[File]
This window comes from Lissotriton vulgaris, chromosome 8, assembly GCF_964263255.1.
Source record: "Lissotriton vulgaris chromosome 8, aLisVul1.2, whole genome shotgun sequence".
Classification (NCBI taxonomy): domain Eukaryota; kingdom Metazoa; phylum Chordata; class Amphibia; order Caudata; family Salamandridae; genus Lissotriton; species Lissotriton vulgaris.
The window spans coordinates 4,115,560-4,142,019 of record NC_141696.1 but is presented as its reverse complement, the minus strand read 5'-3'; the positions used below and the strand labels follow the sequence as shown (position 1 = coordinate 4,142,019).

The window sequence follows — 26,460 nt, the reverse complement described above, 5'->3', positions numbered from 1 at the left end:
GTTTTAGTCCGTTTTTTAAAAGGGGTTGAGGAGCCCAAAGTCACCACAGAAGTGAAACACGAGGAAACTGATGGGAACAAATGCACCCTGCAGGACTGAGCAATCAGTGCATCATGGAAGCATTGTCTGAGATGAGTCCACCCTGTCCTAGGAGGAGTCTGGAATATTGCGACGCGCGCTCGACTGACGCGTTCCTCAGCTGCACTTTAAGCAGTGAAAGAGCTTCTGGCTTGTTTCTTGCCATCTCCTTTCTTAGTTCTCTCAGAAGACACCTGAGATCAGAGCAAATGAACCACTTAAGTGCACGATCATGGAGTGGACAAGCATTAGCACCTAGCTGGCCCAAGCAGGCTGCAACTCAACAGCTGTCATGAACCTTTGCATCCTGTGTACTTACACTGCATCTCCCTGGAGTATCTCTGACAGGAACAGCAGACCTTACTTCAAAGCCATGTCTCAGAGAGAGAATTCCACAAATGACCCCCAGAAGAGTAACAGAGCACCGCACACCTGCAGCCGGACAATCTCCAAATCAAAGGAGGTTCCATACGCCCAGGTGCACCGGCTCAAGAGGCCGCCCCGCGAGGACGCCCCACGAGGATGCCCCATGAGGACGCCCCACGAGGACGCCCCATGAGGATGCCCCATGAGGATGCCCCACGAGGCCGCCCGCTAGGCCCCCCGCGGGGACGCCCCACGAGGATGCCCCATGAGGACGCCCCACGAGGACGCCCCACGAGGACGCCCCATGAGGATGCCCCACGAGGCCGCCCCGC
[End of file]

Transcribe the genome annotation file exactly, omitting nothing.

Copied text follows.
This window comes from Lissotriton vulgaris, chromosome 8, assembly GCF_964263255.1.
Source record: "Lissotriton vulgaris chromosome 8, aLisVul1.2, whole genome shotgun sequence".
Classification (NCBI taxonomy): domain Eukaryota; kingdom Metazoa; phylum Chordata; class Amphibia; order Caudata; family Salamandridae; genus Lissotriton; species Lissotriton vulgaris.
The window spans coordinates 4,115,560-4,142,019 of record NC_141696.1 but is presented as its reverse complement, the minus strand read 5'-3'; the positions used below and the strand labels follow the sequence as shown (position 1 = coordinate 4,142,019).

The window sequence follows — 26,460 nt, the reverse complement described above, 5'->3', positions numbered from 1 at the left end:
GTTTTAGTCCGTTTTTTAAAAGGGGTTGAGGAGCCCAAAGTCACCACAGAAGTGAAACACGAGGAAACTGATGGGAACAAATGCACCCTGCAGGACTGAGCAATCAGTGCATCATGGAAGCATTGTCTGAGATGAGTCCACCCTGTCCTAGGAGGAGTCTGGAATATTGCGACGCGCGCTCGACTGACGCGTTCCTCAGCTGCACTTTAAGCAGTGAAAGAGCTTCTGGCTTGTTTCTTGCCATCTCCTTTCTTAGTTCTCTCAGAAGACACCTGAGATCAGAGCAAATGAACCACTTAAGTGCACGATCATGGAGTGGACAAGCATTAGCACCTAGCTGGCCCAAGCAGGCTGCAACTCAACAGCTGTCATGAACCTTTGCATCCTGTGTACTTACACTGCATCTCCCTGGAGTATCTCTGACAGGAACAGCAGACCTTACTTCAAAGCCATGTCTCAGAGAGAGAATTCCACAAATGACCCCCAGAAGAGTAACAGAGCACCGCACACCTGCAGCCGGACAATCTCCAAATCAAAGGAGGTTCCATACGCCCAGGTGCACCGGCTCAAGAGGCCGCCCCGCGAGGACGCCCCACGAGGATGCCCCATGAGGACGCCCCACGAGGACGCCCCATGAGGATGCCCCATGAGGATGCCCCACGAGGCCGCCCGCTAGGCCCCCCGCGGGGACGCCCCACGAGGATGCCCCATGAGGACGCCCCACGAGGACGCCCCACGAGGACGCCCCATGAGGATGCCCCACGAGGCCGCCCCGC